3 new apps that protect your online privacy

A closer look at the three winners of our FlutterVikings contest

Source: Giphy

This past November, we had the honor of participating in the world’s largest Nordic Flutter conference, FlutterVikings. At the conference, we presented attendees with a challenge: develop a simple mobile application on the @protocol in just three days.

In spite of the contest’s tight deadline, we were overwhelmingly impressed by the submissions we received, and ultimately awarded three very deserving winners €500 each. Read more about the winners and their respective apps below.


When full-time Flutter developer Joe Muller first heard about the @protocol, he knew that it would be a perfect fit for an app idea he’d been mulling over.

“It’s really romantic to think that the things that you’re putting into the @protocol are only visible by the two people who are authenticated with the @protocol,” said Joe.

Att@ched, the app Joe would eventually create for the contest, takes advantage of the intimacy that the @protocol enables. Couples can interact privately, sending exclusive notes and sharing memories that cannot be viewed by anyone else, not even a third-party server.

In Joe’s own words: “[Att@ched] was something I would have eventually tried to do in some other way, and now that I know about the @protocol it seems like there would not be a better way to do it.”


Since he had exams at the time, Souvik Biswas spent even less than three days working on PRI@morse, a messaging app that translates your messages into Morse code. The Flutter developer completed his app — which included a custom Morse standard — in a mere 11 hours.

“The international standard of Morse doesn’t support all the lower and uppercase letters of the English alphabet and it also doesn’t support special characters,” said Souvik. “So I invented a custom Morse standard to support all those things, including emojis.”

Souvik was inspired to create his app when he first learned about the @protocol and its focus on data privacy. The app translates messages into Morse code as an extra layer of security against prying eyes.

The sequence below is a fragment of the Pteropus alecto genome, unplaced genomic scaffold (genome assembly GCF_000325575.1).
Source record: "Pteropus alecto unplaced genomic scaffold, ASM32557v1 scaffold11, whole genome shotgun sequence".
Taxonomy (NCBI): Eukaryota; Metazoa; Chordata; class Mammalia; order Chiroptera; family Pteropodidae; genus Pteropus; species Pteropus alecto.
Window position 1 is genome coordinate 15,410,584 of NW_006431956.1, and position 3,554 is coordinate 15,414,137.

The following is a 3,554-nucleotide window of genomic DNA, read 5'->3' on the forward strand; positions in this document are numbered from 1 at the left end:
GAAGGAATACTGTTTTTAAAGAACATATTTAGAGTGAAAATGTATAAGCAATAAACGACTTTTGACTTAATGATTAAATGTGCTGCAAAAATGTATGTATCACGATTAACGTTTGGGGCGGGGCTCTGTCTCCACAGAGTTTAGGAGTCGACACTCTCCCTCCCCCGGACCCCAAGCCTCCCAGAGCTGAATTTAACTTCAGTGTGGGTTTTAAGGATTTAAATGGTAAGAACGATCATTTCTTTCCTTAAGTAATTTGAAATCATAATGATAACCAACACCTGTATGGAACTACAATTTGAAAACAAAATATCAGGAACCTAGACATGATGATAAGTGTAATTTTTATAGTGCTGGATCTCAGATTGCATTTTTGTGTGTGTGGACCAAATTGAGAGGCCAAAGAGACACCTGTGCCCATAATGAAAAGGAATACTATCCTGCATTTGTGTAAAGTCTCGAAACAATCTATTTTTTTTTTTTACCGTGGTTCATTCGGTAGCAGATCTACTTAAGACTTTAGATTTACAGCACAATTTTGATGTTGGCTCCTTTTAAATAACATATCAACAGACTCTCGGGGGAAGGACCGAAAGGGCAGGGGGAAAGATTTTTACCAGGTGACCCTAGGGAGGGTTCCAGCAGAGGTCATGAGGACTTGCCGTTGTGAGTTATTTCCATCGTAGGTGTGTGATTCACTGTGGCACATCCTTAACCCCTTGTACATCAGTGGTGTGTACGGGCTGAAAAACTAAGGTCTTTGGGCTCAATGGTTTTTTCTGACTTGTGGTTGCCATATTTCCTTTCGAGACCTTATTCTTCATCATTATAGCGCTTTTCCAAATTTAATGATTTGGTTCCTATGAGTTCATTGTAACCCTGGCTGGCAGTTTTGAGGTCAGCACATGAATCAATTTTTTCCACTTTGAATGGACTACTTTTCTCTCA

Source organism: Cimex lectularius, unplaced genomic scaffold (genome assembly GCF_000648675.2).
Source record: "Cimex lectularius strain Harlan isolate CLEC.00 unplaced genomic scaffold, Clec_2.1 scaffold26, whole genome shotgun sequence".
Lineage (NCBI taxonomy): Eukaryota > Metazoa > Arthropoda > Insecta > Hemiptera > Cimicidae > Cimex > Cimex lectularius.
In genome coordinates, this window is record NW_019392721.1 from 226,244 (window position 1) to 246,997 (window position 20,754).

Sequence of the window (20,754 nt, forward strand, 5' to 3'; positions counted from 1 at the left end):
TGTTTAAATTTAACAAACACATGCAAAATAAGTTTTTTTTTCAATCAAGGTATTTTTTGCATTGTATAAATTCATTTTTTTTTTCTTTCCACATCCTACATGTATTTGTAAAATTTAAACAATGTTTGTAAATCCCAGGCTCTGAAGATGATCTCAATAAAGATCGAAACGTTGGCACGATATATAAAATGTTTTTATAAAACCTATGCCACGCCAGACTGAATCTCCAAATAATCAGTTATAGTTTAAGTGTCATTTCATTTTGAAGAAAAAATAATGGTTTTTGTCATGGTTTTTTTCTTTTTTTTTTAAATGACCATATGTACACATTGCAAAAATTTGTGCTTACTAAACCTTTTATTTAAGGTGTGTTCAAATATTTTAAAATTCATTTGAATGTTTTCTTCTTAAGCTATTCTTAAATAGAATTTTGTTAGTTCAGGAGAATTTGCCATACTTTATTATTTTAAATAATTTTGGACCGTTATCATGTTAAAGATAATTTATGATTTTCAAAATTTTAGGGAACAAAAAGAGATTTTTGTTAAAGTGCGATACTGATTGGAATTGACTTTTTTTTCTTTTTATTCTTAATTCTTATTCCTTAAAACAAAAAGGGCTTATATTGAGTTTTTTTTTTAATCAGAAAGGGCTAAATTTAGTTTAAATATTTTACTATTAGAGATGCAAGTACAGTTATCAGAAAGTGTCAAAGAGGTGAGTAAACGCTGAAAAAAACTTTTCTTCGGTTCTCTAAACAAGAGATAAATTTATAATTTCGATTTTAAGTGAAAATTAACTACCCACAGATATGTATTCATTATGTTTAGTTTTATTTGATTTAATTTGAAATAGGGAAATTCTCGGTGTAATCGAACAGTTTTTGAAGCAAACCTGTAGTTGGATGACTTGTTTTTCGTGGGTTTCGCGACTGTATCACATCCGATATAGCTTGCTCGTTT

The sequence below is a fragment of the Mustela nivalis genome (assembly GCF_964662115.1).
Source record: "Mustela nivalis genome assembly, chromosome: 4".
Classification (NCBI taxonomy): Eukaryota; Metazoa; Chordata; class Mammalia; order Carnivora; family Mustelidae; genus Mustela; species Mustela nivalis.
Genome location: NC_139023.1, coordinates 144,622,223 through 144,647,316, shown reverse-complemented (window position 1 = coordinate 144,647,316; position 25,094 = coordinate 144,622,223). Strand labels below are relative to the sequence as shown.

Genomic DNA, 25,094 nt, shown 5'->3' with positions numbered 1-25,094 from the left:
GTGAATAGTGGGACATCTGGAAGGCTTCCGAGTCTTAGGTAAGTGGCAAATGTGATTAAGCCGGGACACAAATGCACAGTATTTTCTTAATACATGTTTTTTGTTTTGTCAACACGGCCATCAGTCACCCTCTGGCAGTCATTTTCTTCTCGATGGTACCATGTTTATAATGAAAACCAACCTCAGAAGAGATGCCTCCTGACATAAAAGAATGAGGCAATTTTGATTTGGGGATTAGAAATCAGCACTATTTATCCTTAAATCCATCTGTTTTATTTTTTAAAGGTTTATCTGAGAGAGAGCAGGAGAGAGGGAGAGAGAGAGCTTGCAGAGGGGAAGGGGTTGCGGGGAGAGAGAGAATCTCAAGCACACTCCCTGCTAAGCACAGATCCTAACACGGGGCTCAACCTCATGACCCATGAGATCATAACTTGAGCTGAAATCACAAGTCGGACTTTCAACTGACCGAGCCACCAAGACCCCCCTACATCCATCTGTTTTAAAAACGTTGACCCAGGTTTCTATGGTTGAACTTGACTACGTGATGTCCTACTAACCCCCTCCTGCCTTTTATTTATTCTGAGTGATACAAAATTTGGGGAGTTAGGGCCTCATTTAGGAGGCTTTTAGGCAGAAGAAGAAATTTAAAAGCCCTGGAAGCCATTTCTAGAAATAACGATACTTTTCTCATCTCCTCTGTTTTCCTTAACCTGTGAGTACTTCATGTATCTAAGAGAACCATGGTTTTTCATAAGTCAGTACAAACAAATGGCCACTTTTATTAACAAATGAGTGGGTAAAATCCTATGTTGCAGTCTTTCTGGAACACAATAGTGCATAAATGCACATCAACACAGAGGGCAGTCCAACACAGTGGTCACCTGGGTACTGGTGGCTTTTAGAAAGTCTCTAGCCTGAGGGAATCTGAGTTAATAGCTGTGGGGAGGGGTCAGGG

“in public places, you can open a chat and people beside you can look over your shoulder at your private messages,” Souvik said. “What I did is convert or translate the messages to Morse code, so that only the messages that you want to read are translated to English.”


Upon learning about The @ Company’s challenge, Loughborough University student Alejandro Santiago plunged into action. He contacted his longtime collaborator and high school friend Lucas Melian to see if he wanted to submit something to the competition.

Lucas, who studies film and television production, recalled, “Immediately after I was told about the concept — I was in the library studying at the time — I just said, ‘Okay, I’m going to pack and go home and think about this.’ On the way back home I thought about a trillion ideas.”

With only three days to spare, the pair settled upon Thoughtsky. As the name suggests, you can use Thoughtsky to populate your personal “sky” with your thoughts. An alternative to public mediums like Twitter, Thoughtsky lets you share your musings with only those that you trust. (If you choose not to give anybody else access, you could even use Thoughtsky as a private notes app.)

During the short time period, the duo continued to make improvements to their initial idea. For example, each thought you post must be accompanied by an emotion of your choice. Alejandro explained the rationale behind this addition, saying, “The process of you having to attach an emotion to your thought really makes you reflect on what has happened. It’s not just, here’s this thought, end of story.”

Through their creations, both Lucas and Alejandro hope to change how we interact with technology. As Lucas put it, “All of our ideas towards technology — at least mine — come from a place of hoping to make digital spaces as open as I want real-life spaces to be. I’d like to think that I’m someone who makes an effort to make everyone feel included, so if we can as developers make networks that actually encourage people to behave in that way, then that’s simply amazing.”

Att@ched, PRI@morse, and Thoughtsky are currently still in development. Sign up for our newsletter to be notified when they are released.

Learn more about The @ Company from our GitHub repo.

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